into the S.Parts before they inevitably made their 1-diameter
U-turns, presumably taking off some load and yielding strength.
Unfortunately, even were this a valid plan (it might not be so
valid in slick or especially slick (HMPE) materials), it requires
one to anticipate the deformation that will be achieved for
each particular material --not a one-size-fits-all structure.

And, the irony came when I had this and some other knots
tested (SmitHunter's & my revision of it, #1445/BoobAsher, another
end-2-end joint, and some eye-knots), and this knot was the
strongest --but with pretty straightened S.Parts, severely
nipping each other with a tight 1-diameter turn.  No doubt
there was some force taken up in the middle, but the break
came at the entry nip, on the side of compression,
as with others --and of two strands (3-strand laid 1/4" nylon),
like some other strong knots (though the eye splice broke
just a single strand)).

As for "usable in the real world"?   Hmmmm, not so much, esp.
my once-prized sidewinder  (don't recall really taking to that
moniker, btw --might've been more a notebook entry than much
in my mind otherwise).

But my/our #75/#50' & #50, both found by Riemann as well,
and named "Symmetric Hawser Bends" by him, are rather
convenient, concise.  And the one in this OP seems to draw up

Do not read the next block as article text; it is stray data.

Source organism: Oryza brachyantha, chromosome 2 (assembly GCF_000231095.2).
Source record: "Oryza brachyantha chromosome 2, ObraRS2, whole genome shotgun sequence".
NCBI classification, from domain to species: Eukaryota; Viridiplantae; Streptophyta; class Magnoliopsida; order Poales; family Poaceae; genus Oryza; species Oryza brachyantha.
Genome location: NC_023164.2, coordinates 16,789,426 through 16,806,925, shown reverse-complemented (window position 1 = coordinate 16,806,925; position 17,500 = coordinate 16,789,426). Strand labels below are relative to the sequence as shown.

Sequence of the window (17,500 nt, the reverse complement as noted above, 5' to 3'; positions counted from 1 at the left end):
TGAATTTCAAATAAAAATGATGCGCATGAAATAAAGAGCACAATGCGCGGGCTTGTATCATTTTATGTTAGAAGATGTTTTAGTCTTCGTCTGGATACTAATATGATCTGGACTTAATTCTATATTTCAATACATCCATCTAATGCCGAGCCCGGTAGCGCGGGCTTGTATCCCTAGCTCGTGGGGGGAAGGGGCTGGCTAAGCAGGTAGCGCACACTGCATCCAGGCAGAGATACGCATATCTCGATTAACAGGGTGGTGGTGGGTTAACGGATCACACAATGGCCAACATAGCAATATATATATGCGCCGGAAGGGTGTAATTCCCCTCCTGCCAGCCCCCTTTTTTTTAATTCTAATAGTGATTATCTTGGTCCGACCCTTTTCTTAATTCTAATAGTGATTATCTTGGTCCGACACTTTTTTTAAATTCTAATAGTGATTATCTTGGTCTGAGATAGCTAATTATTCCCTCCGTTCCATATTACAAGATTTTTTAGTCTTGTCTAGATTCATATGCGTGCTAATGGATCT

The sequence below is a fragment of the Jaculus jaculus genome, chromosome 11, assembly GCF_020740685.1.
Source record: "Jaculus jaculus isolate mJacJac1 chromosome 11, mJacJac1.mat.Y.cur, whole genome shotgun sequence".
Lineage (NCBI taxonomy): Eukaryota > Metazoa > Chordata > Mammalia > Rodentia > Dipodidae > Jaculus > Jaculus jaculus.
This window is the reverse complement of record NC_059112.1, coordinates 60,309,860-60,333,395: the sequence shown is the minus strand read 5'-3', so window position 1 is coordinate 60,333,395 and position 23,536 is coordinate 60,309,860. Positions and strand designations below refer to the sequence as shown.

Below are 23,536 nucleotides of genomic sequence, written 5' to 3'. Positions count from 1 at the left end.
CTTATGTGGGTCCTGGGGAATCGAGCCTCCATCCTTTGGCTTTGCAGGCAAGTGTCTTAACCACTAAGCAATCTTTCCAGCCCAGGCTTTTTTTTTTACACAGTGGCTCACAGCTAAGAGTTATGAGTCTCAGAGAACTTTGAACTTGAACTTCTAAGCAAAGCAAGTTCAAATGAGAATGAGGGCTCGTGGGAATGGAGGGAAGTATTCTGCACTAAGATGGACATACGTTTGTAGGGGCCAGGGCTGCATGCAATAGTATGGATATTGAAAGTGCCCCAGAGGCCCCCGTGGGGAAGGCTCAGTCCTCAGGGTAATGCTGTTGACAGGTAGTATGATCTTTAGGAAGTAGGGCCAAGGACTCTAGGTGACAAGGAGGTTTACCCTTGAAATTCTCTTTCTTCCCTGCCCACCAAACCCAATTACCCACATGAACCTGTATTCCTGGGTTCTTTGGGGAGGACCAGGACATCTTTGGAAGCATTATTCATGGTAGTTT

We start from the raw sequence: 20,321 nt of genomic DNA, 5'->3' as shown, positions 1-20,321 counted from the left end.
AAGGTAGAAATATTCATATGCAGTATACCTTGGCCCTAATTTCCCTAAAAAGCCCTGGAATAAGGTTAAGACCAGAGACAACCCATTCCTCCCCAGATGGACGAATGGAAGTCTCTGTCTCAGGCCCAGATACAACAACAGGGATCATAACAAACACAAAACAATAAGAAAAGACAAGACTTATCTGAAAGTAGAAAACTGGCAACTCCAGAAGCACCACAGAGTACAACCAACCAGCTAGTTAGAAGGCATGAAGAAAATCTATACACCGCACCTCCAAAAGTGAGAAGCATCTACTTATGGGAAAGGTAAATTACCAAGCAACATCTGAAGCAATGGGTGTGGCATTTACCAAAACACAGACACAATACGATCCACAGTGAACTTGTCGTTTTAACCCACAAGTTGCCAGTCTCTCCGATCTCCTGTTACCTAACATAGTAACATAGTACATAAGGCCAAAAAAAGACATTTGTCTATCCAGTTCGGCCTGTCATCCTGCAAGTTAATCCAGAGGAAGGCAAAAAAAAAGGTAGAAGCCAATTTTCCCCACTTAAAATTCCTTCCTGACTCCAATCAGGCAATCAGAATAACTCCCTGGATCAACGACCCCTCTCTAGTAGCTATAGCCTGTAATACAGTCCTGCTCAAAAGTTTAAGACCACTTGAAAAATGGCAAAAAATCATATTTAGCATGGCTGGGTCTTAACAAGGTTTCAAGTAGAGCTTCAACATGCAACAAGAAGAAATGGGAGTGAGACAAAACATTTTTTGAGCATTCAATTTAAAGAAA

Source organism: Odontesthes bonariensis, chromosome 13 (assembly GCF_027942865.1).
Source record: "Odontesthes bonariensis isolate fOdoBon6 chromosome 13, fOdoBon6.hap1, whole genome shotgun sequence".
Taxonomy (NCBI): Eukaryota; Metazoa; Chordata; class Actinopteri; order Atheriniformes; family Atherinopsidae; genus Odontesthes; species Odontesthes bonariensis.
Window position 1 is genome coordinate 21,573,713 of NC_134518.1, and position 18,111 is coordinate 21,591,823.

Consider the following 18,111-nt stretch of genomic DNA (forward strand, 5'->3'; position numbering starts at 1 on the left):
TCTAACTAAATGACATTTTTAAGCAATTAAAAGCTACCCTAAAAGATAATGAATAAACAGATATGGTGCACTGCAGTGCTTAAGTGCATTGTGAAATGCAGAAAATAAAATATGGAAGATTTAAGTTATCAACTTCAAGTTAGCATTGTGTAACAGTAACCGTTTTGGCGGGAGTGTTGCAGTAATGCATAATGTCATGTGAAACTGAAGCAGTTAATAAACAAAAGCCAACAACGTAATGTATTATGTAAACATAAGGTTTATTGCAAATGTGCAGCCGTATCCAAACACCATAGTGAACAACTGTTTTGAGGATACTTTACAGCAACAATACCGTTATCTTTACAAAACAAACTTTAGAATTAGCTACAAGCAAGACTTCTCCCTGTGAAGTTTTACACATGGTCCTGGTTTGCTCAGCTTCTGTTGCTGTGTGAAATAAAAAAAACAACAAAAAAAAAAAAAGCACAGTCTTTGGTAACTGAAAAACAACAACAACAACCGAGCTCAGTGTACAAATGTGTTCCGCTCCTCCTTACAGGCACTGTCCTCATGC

pretty well on its own.  It's surprising that Ashley, who was so
close, didn't seek symmetry and discover DL#75 himself.


--dl*
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xarax

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Re: I love bends
« Reply #41 on: February 12, 2011, 02:33:02 PM »
a better background for... photos

   Oh, I had made that BIG mistake the first time, and now I got accustomed to it ! I thought that a background with some detailed decoration would be more suitable to the very abstract, linear and two coloured theme, ( as the knots that are tied on two ropes of two different colours). And also that this particular background would offer an "arts and crafts" flavour, appropriate to knotting,  and would balance the hard geometrical characteristics of the main theme.
   The BIG mistake was that this background is reflecting the light of the camera s flash, and this forces me take the pictures from some angle. So, there creeps some perspective distortion, which is undesirable.
 
...often climbing ropes are so *decorated* that they act like camouflage, so the solid color & minimally marked ones work best.